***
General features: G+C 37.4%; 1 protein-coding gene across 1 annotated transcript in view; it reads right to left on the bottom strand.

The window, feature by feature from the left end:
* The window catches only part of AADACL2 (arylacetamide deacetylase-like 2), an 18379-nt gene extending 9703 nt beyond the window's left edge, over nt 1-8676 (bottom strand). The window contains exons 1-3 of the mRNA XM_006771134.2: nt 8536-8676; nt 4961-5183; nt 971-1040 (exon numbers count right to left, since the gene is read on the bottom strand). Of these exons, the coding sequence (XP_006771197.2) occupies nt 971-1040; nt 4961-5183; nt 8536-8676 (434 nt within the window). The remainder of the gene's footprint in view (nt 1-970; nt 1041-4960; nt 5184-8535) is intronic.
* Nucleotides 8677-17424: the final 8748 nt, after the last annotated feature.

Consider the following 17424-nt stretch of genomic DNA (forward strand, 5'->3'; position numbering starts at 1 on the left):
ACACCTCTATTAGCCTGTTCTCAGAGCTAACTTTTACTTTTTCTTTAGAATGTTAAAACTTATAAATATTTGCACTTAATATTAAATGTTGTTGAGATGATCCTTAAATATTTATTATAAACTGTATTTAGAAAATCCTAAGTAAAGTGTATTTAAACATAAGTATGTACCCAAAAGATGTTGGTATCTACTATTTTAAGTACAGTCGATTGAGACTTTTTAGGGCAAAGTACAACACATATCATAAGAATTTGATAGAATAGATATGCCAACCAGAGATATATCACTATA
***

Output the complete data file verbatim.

General features: G+C 37.4%; 1 protein-coding gene across 1 annotated transcript in view; it reads right to left on the bottom strand.

The window, feature by feature from the left end:
* The window catches only part of AADACL2 (arylacetamide deacetylase-like 2), an 18379-nt gene extending 9703 nt beyond the window's left edge, over nt 1-8676 (bottom strand). The window contains exons 1-3 of the mRNA XM_006771134.2: nt 8536-8676; nt 4961-5183; nt 971-1040 (exon numbers count right to left, since the gene is read on the bottom strand). Of these exons, the coding sequence (XP_006771197.2) occupies nt 971-1040; nt 4961-5183; nt 8536-8676 (434 nt within the window). The remainder of the gene's footprint in view (nt 1-970; nt 1041-4960; nt 5184-8535) is intronic.
* Nucleotides 8677-17424: the final 8748 nt, after the last annotated feature.

Consider the following 17424-nt stretch of genomic DNA (forward strand, 5'->3'; position numbering starts at 1 on the left):
ACACCTCTATTAGCCTGTTCTCAGAGCTAACTTTTACTTTTTCTTTAGAATGTTAAAACTTATAAATATTTGCACTTAATATTAAATGTTGTTGAGATGATCCTTAAATATTTATTATAAACTGTATTTAGAAAATCCTAAGTAAAGTGTATTTAAACATAAGTATGTACCCAAAAGATGTTGGTATCTACTATTTTAAGTACAGTCGATTGAGACTTTTTAGGGCAAAGTACAACACATATCATAAGAATTTGATAGAATAGATATGCCAACCAGAGATATATCACTATA